As of this year, there are about 30,000 North Korean defectors living in South Korea,
according to the Unification Ministry. They have started a new life with humanitarian support.
Far from simply remaining beneficiaries of support from others, some of them have turned
themselves into contributors by launching volunteer groups or social enterprises.
UniSeed volunteers, mostly undergraduate students who are North Korean defectors, hand out lunchboxes to homeless people near Seoul Station.
The notion that North Korean defectors are content with merely receiving help is a stereotype as wrongful and unhelpful as the view that they are simply preoccupied with the hardships of adapting to their new environment. Those are sheer prejudices. That generosity and altruism are innate human qualities is well established by biological and behavioral sciences, including the tendency of people in need to help others in a worse situation.
A small group of people has broken the hard shell of such prejudices. They formed a volunteer group called UniSeed, consisting of some 50 undergraduate students who are North Korean defectors and six young South Koreans. Members of UniSeed, short for Seed of Unification, raise funds for meals they themselves prepare and distribute once a month to people who live rough near Seoul Station. These students from North Korea believe that homeless people are in worse situations than they themselves who are going through tough times surviving in a new society.
The group works on a variety of charity activities year-round, reaching out to share what comforts they can offer to people in need: They pool money to give gifts to child welfare facilities and make kimchi that they deliver, along with coal briquettes for heating, to residents of poor neighborhoods. Almost every month, they also gather donations for daily necessities and clothing to send to defectors who are hiding in China and other countries. Through such activities, they are putting into action their group’s slogan: “Young people of the two Koreas should get together to communicate with each other through sharing and become one by loving each other.”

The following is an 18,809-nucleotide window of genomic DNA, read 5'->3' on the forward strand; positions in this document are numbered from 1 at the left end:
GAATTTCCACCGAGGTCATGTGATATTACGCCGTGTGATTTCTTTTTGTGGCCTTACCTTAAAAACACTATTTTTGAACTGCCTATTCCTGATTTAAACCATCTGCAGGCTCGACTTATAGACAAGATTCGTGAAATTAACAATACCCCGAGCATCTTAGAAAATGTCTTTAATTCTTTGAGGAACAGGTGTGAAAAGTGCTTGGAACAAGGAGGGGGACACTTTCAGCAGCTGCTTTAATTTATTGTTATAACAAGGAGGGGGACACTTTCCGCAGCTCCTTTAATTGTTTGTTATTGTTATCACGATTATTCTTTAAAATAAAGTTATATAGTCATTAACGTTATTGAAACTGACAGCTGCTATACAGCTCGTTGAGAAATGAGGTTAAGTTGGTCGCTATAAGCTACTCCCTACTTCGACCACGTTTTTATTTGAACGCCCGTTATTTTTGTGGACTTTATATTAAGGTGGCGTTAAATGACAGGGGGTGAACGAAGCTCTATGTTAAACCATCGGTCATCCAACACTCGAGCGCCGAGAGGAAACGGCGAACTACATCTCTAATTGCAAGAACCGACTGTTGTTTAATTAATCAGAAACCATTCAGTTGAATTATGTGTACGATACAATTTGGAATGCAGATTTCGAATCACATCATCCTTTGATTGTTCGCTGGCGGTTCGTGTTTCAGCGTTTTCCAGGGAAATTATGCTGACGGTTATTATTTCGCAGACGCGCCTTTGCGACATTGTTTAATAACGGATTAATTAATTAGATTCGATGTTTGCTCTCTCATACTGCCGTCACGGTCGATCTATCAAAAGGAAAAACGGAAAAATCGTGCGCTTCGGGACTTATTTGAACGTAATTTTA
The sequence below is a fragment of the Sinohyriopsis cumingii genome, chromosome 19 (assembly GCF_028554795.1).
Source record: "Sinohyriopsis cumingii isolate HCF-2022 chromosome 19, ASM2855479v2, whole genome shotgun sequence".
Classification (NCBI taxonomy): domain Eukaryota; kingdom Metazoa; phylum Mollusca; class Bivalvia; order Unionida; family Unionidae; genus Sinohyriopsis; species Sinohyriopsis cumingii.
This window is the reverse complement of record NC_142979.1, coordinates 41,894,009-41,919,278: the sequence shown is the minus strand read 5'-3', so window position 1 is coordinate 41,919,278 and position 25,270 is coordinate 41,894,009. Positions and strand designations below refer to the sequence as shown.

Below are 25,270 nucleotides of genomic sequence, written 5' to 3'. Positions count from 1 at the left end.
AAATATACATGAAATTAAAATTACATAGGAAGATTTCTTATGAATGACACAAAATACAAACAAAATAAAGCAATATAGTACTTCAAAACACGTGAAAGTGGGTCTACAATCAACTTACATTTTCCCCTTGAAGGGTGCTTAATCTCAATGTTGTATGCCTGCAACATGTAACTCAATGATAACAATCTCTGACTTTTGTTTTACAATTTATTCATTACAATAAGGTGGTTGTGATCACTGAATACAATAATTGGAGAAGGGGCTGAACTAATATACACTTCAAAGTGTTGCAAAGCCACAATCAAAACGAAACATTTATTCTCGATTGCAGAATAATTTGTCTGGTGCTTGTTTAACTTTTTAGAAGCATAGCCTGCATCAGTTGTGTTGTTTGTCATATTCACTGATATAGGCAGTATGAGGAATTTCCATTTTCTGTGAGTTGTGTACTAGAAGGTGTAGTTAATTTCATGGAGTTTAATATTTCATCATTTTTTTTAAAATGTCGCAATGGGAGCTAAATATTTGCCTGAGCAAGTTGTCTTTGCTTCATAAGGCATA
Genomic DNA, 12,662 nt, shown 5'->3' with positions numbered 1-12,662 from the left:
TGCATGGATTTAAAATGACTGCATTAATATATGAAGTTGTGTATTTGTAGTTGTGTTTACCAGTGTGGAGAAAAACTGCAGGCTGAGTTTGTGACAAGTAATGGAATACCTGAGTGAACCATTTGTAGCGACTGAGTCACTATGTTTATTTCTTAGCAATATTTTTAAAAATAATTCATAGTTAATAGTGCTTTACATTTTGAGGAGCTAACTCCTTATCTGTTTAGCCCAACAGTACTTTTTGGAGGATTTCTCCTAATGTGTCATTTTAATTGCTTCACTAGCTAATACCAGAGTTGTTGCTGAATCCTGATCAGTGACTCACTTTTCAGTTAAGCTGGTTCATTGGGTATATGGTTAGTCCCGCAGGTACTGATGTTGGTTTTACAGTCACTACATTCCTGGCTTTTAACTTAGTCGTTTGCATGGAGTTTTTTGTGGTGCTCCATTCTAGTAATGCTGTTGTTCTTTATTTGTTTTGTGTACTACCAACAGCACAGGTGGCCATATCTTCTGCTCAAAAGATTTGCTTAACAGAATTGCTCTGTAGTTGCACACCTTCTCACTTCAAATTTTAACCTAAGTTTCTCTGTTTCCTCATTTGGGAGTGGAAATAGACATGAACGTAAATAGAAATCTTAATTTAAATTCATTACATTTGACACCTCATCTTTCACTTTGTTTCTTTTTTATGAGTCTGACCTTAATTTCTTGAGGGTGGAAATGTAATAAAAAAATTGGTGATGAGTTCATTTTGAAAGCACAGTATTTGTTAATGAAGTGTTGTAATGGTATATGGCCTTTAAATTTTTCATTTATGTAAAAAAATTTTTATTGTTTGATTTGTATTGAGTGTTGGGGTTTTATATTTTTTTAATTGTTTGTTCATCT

A Taste of Unification
About 10 UniSeed volunteers arrive at the kitchen of the Mallihyeon Methodist Church near Seoul Station at 1 p.m. on the third Saturday of every month. They are assigned different tasks and work quickly and efficiently, mindful of a self-imposed deadline. They cook rice, soup and pork bulgogi; they stir-fry dried anchovies, make a salad of squid with cucumbers, or pickle kimchi. They prepare different kinds of soups and side dishes each season. They make hot fish-cake soup or soybean paste soup in winter, fresh wild greens salad in spring, and chilled cucumber soup in summer.
At 5 p.m., the young volunteers deliver the boxed meals they prepared as an early dinner to about 200 homeless people at Seoul Station Plaza. It costs them 600,000 won to make boxed dinners for about 200 people; they chip in their own pocket money and raise the rest of the amount by selling small handicraft items they produce. Sometimes, they join contests to raise money, and the cash prizes they win help fund the meals they prepare. It is not easy to raise money and cook so many meals but they feel rewarded when they hear words of thanks from the people they serve.
Esther Um, the founder and head of UniSeed, is a senior majoring in Chinese language at Hankuk University of Foreign Studies. She began delivering boxed dinners to homeless people in Seoul in July 2014. She launched the effort with the help of four other students from North Korea with 2.5 million won she had received as scholarship.
Like any fledgling effort, they learned by trial and error how to do such outreach right; even with the best intentions, gestures of caring can fall short. They once made 700 boxes of tofu rice (fried bean curd chunks stuffed with rice), a North Korean dish, to distribute among homeless people, wanting to help alleviate their hunger and at the same time to offer a taste of North Korean food. But contrary to their expectations, the recipients of the boxed meals did not seem to like it. The unfamiliar food did not suit their taste. This taught the volunteers a lesson: Helping is not one-sided giving; it must be a response to what people in need want. They realized that more than anything else, people who live rough just want a warm bowl of rice and delicious soybean paste soup. This prompted them to prepare homestyle meals.